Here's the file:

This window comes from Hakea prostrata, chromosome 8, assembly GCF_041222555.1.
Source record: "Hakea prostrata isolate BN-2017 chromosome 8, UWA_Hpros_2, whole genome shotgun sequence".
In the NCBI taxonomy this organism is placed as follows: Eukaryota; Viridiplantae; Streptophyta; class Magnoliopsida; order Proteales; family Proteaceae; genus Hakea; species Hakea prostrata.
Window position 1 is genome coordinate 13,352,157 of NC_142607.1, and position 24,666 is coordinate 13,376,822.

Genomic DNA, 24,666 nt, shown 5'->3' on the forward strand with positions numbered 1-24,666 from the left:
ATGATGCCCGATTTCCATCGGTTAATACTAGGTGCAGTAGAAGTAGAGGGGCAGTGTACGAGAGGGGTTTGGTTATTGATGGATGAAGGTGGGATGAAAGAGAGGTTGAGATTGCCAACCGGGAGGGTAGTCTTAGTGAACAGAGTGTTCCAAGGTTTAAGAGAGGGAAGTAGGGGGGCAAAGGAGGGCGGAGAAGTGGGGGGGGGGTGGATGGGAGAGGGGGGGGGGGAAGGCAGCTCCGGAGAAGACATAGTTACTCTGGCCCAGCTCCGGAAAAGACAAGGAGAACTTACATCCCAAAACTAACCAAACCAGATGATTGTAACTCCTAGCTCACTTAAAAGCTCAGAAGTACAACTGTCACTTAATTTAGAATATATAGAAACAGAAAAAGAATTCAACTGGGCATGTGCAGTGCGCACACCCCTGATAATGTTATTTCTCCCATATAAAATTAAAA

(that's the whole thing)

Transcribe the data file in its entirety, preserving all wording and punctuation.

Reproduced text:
This window comes from Hakea prostrata, chromosome 8, assembly GCF_041222555.1.
Source record: "Hakea prostrata isolate BN-2017 chromosome 8, UWA_Hpros_2, whole genome shotgun sequence".
In the NCBI taxonomy this organism is placed as follows: Eukaryota; Viridiplantae; Streptophyta; class Magnoliopsida; order Proteales; family Proteaceae; genus Hakea; species Hakea prostrata.
Window position 1 is genome coordinate 13,352,157 of NC_142607.1, and position 24,666 is coordinate 13,376,822.

Genomic DNA, 24,666 nt, shown 5'->3' on the forward strand with positions numbered 1-24,666 from the left:
ATGATGCCCGATTTCCATCGGTTAATACTAGGTGCAGTAGAAGTAGAGGGGCAGTGTACGAGAGGGGTTTGGTTATTGATGGATGAAGGTGGGATGAAAGAGAGGTTGAGATTGCCAACCGGGAGGGTAGTCTTAGTGAACAGAGTGTTCCAAGGTTTAAGAGAGGGAAGTAGGGGGGCAAAGGAGGGCGGAGAAGTGGGGGGGGGGTGGATGGGAGAGGGGGGGGGGGAAGGCAGCTCCGGAGAAGACATAGTTACTCTGGCCCAGCTCCGGAAAAGACAAGGAGAACTTACATCCCAAAACTAACCAAACCAGATGATTGTAACTCCTAGCTCACTTAAAAGCTCAGAAGTACAACTGTCACTTAATTTAGAATATATAGAAACAGAAAAAGAATTCAACTGGGCATGTGCAGTGCGCACACCCCTGATAATGTTATTTCTCCCATATAAAATTAAAA